The Subdivision Map Act (Gov.Code, ss 66410-66499.37) requires cities and counties to adopt ordinances regulating and controlling the design and improvement of subdivisions (Gov.Code, s 66411). San Diego has enacted such an ordinance (12066 NS) set out in section 102.0201.6 et seq. of the Municipal Code. Provisions of the Subdivision Map Act as to tentative and final maps are incorporated within the ordinance. Procedures for processing tentative maps and the requirements for such maps are those provided for in the Subdivision Map Act. Final maps are likewise processed under those procedures. The ordinance does not reserve to the Council discretion as to approvals of final maps. Accordingly, final maps are required to be approved by the Council if all of the requirements of the Subdivision Map Act and of the ordinance have been met. This necessarily includes the requirement that all of the conditions of the tentative map have been fulfilled. Approval of the final map in these circumstances is a ministerial act (Great Western Sav. & Loan Assn. v. City of Los Angeles, 31 Cal.App.3d 403, 107 Cal.Rptr. 359). Approval of the final map in effect is a confirmation that the tentative map requirements have been fulfilled. Save El Toro Assn. v. Days, 74 Cal.App.3d 64, 141 Cal.Rptr. 282, reviewed the ordinance of the City of Morgan Hill concerning subdivision maps. There, the city council reserved rights to disapprove the final map. In holding the decision by the city council to approve the final map commenced the running of the 180-day period within which to file a lawsuit under Government Code section 66499.37, and distinguishing Great Western, supra, the court said at pages 69 to 70 of 74 Cal.App.3d, 141 Cal.Rptr. 282:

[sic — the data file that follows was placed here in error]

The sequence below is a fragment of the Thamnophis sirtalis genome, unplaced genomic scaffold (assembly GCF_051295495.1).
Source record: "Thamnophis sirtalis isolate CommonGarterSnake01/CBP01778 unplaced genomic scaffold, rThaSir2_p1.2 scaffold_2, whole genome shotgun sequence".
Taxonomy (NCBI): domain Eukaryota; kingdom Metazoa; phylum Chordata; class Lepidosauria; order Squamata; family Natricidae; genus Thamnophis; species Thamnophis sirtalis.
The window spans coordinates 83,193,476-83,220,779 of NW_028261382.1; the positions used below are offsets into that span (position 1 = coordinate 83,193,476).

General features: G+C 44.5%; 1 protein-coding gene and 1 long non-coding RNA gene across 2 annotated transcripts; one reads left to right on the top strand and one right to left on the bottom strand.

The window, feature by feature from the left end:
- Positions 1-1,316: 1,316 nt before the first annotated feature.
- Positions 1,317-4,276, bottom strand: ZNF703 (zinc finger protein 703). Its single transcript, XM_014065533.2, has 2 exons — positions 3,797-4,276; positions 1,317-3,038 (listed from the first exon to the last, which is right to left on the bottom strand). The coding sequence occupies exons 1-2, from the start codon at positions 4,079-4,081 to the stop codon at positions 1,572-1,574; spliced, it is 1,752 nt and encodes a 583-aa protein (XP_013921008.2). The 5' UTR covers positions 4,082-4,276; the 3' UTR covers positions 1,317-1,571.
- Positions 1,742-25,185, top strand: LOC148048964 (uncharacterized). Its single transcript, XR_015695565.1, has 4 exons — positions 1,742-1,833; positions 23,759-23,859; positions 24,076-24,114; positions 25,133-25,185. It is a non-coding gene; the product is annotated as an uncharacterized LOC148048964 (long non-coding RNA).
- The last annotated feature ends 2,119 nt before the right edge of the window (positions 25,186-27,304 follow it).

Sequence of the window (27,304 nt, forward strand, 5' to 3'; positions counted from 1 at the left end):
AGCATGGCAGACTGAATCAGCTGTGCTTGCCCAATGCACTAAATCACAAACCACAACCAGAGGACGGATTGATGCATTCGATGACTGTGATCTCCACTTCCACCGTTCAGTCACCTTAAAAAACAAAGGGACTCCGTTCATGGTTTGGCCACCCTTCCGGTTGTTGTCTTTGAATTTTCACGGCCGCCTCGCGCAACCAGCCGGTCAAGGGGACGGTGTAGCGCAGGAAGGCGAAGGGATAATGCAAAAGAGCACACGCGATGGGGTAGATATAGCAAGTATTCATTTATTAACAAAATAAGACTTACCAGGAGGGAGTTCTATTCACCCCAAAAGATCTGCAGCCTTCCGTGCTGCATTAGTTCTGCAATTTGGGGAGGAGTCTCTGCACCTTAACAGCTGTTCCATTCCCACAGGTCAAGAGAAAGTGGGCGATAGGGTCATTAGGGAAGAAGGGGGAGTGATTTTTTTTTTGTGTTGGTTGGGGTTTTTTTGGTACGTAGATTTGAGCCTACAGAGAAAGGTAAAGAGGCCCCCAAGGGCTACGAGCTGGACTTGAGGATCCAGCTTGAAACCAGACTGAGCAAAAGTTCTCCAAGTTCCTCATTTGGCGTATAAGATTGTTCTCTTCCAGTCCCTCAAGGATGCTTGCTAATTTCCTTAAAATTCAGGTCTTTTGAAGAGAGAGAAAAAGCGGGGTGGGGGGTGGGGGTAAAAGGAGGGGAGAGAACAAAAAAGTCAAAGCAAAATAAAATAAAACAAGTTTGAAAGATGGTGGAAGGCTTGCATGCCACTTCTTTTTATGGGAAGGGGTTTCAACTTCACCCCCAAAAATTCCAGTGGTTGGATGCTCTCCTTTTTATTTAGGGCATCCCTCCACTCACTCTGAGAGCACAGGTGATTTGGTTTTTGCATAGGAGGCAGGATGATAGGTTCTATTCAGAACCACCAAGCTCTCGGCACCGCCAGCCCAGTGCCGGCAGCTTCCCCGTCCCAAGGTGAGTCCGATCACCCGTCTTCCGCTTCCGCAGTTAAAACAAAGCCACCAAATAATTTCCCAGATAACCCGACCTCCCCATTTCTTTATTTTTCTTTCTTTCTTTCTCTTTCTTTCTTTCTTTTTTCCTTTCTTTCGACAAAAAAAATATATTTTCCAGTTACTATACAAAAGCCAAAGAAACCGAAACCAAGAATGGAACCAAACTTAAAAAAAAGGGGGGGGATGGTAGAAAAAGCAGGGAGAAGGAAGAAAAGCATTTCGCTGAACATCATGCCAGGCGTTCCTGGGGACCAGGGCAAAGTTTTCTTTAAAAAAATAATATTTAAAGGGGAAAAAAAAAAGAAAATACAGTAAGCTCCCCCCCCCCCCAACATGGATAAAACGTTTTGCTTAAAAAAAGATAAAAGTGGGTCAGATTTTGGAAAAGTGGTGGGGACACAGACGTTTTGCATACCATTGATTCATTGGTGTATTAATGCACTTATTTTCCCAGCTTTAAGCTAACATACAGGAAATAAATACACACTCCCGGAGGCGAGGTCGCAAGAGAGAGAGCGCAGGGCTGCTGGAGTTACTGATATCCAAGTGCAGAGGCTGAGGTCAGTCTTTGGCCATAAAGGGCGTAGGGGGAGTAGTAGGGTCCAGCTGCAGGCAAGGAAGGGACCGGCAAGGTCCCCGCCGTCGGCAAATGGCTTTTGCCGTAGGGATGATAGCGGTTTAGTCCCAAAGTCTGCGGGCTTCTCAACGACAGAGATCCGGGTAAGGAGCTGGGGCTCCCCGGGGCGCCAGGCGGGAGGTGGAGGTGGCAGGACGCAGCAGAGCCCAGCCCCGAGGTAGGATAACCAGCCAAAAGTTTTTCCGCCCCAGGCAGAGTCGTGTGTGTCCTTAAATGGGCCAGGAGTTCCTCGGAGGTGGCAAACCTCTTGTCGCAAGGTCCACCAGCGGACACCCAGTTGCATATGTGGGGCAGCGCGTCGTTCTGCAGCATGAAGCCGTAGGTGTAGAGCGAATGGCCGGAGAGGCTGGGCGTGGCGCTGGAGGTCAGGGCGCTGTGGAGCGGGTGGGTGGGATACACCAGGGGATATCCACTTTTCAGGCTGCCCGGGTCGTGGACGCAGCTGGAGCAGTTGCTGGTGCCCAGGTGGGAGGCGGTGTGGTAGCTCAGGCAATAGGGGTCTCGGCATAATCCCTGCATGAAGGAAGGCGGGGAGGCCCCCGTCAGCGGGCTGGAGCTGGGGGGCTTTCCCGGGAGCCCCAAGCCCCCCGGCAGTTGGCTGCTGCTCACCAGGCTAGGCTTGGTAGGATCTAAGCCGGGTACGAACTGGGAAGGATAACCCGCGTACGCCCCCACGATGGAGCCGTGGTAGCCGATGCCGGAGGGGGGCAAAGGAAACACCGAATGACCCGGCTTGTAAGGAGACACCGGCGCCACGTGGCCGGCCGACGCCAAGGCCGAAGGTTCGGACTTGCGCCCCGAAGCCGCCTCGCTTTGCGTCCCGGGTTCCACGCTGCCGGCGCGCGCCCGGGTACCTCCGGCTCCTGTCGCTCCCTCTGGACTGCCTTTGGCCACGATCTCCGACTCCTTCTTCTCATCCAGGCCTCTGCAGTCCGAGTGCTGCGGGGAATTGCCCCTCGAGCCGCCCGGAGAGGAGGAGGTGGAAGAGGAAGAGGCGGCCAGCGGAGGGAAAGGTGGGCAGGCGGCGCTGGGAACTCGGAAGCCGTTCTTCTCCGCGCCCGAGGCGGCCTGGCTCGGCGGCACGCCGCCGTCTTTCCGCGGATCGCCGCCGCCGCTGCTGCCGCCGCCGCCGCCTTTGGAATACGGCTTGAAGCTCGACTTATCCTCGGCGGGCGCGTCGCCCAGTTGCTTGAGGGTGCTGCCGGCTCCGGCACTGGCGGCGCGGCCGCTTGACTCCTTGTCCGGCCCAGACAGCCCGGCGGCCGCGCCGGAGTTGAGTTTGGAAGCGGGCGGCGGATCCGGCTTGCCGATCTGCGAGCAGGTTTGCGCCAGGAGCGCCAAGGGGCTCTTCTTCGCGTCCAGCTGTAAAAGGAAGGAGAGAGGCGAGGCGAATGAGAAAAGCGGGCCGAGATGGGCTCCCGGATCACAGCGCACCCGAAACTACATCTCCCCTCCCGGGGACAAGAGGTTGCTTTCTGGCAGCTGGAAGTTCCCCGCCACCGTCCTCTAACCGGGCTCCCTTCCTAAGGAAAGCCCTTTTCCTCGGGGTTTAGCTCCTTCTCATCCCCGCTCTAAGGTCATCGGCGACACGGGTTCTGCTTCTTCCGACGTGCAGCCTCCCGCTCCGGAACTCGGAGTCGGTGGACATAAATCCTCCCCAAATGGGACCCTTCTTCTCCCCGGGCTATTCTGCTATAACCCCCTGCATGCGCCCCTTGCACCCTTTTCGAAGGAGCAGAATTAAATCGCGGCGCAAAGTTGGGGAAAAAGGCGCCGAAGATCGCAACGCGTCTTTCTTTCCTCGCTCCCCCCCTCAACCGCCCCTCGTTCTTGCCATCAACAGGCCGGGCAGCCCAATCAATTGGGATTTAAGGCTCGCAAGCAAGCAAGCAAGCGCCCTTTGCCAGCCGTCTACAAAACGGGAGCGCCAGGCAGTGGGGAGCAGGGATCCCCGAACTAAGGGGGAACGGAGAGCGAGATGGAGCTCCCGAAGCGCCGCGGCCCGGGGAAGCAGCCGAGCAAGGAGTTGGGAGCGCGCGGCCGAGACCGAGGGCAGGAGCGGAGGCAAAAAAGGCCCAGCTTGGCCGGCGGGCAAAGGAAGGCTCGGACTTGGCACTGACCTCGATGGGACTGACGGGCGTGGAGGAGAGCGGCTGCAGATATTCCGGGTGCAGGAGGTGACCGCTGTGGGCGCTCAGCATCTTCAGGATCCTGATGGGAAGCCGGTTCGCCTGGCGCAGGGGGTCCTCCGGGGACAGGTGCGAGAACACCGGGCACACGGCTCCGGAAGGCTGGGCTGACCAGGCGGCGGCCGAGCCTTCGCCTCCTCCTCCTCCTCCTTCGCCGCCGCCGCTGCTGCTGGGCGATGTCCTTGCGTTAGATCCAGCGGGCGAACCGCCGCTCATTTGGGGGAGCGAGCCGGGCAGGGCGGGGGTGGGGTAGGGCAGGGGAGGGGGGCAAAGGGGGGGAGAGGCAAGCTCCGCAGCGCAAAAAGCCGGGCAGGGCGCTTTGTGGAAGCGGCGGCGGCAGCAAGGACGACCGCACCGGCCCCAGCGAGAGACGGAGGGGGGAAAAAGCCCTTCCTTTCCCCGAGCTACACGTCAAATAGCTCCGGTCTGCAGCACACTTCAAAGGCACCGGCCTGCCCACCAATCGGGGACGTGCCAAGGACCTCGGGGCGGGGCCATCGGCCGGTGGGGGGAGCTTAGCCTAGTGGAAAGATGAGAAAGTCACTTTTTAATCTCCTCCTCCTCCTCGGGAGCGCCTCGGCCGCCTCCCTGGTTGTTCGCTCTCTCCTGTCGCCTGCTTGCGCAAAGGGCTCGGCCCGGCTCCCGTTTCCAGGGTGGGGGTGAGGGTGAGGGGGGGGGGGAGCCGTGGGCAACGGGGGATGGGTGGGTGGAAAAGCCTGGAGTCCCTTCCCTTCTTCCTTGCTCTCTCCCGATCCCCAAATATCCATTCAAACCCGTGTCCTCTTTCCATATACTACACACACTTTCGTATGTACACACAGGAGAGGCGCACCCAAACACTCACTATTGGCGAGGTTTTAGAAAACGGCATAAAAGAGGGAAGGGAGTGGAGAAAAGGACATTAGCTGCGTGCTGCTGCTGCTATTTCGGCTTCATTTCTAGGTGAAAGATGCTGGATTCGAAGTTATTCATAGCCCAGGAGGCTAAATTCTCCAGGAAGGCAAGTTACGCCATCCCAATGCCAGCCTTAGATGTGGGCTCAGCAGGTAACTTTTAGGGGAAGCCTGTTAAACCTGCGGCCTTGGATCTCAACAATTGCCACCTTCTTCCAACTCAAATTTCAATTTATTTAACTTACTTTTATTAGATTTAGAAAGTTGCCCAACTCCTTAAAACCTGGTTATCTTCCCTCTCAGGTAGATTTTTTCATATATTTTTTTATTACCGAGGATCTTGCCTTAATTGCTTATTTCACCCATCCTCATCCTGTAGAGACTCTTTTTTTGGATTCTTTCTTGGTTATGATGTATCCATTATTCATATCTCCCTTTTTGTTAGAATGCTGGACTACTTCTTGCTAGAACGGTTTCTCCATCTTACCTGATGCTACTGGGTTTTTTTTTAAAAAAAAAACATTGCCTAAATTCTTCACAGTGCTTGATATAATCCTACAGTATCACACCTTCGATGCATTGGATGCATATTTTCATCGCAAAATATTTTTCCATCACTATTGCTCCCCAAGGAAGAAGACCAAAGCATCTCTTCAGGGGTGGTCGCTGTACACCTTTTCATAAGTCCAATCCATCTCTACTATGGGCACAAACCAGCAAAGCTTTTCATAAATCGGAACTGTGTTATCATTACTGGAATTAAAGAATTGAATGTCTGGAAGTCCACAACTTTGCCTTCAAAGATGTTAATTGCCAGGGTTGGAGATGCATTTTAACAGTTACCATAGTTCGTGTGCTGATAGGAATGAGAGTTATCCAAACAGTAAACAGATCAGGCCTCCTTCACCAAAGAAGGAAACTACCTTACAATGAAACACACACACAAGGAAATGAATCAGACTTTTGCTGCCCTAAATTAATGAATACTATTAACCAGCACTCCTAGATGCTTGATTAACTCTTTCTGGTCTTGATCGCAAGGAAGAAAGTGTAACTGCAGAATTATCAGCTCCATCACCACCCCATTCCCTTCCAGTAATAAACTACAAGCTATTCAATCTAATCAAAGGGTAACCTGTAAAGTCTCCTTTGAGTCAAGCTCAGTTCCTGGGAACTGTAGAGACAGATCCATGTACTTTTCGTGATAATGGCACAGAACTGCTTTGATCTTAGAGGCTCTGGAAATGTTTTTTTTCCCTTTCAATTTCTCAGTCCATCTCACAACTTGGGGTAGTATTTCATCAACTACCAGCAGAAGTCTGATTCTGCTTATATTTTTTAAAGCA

“This procedural framework differs from the City of Los Angeles most significantly in that the code of Los Angeles requires that the city council accept the final map if it conforms to the tentative map, whereas the City Council of Morgan Hill need not approve the map unless it is satisfied with the plan of subdivision.”